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Page: Animal activity and clean water

02/24/09 5:55PM By Ruth Page
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(HOST) Commentator Ruth Page has been thinking about the interface between animal habitats and clean water.

(PAGE)   Beavers are good environmentalists. As they strip the willow trees and gnaw branches into appropriate chunks for their homes, they open up more space for sun, and create deep, clean pools of fresh water. The larger willows survive, their branches shading the stream, keeping the water cool.

Years ago when we drove to Stowe with our small children we passed a lovely beaver pond in a stream along the road. We stopped to show the kids and explain, and my small niece kept one lovely stick gnawed by powerful teeth into a perfect point; she called it her 'beavo stick." We were all impressed by the amazing breadth and height of the beavers’ lodge.
 
National Wildlife magazine points out that beaver ponds are good for wildlife, from plants to birds. A study shows that songbird populations are more abundant and diverse when beavers build more dams in our waterways. A new beaver lodge was found on an intake canal on Detroit’s east riverfront, the first in 75 years,  by the U.S. Fish & Wildlife Service. The Service noted that the cleanup has brought back eagles, sturgeon and other species, adding, "if it’s cleaner for them, it’s cleaner for us, too."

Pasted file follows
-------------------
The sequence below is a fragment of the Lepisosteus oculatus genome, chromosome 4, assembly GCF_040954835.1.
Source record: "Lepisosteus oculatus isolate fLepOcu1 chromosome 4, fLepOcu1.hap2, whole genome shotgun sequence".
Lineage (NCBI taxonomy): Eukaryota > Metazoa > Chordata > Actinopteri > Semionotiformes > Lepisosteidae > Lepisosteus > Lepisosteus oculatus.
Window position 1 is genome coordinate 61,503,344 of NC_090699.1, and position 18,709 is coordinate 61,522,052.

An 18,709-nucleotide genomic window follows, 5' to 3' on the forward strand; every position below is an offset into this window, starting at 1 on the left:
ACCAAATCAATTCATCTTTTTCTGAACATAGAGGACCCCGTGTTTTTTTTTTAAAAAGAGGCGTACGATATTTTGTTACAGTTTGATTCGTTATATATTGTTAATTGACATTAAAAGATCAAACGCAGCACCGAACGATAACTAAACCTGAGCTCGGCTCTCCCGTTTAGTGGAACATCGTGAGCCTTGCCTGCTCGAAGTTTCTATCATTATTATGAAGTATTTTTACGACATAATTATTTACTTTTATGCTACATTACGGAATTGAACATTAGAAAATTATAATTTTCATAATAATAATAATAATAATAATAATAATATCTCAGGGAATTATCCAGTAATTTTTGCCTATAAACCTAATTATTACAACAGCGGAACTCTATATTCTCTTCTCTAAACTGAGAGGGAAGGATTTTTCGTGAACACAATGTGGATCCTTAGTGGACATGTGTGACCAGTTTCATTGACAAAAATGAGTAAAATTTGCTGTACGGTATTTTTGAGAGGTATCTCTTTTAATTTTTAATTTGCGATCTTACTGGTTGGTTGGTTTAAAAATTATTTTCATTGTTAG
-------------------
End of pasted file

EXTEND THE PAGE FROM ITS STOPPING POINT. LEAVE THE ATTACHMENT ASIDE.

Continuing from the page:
Now consider a totally different kind of water-engineer: the cattle of the Southwest. These creatures, except on the ranches run by very conscientious and knowledgeable ranchers, wade in the stream-waters, break down the streambanks and foul the water so that neither fish nor fowl is happy. Cattle ambling through a stream also make it wider and shallower as they break down the vegetated edges. Loss of vegetation, especially willow trees,   warms the water.
 
Fishermen’s groups and members of Ducks Unlimited, along with other conservationists in the states affected, are seeking government control of the problem. Fast action is needed. Western trout and other fish are disappearing at a rapid rate from formerly cold, clear streams. Much of the loss is due to the depredations of ranch-cattle. Even parts of the Rio Grande have b een affected, causing suffering to Mexican farmers and their  families.
 
Nature does its best, but when we interfere by putting animals in the wrong habitats, we cause trouble.


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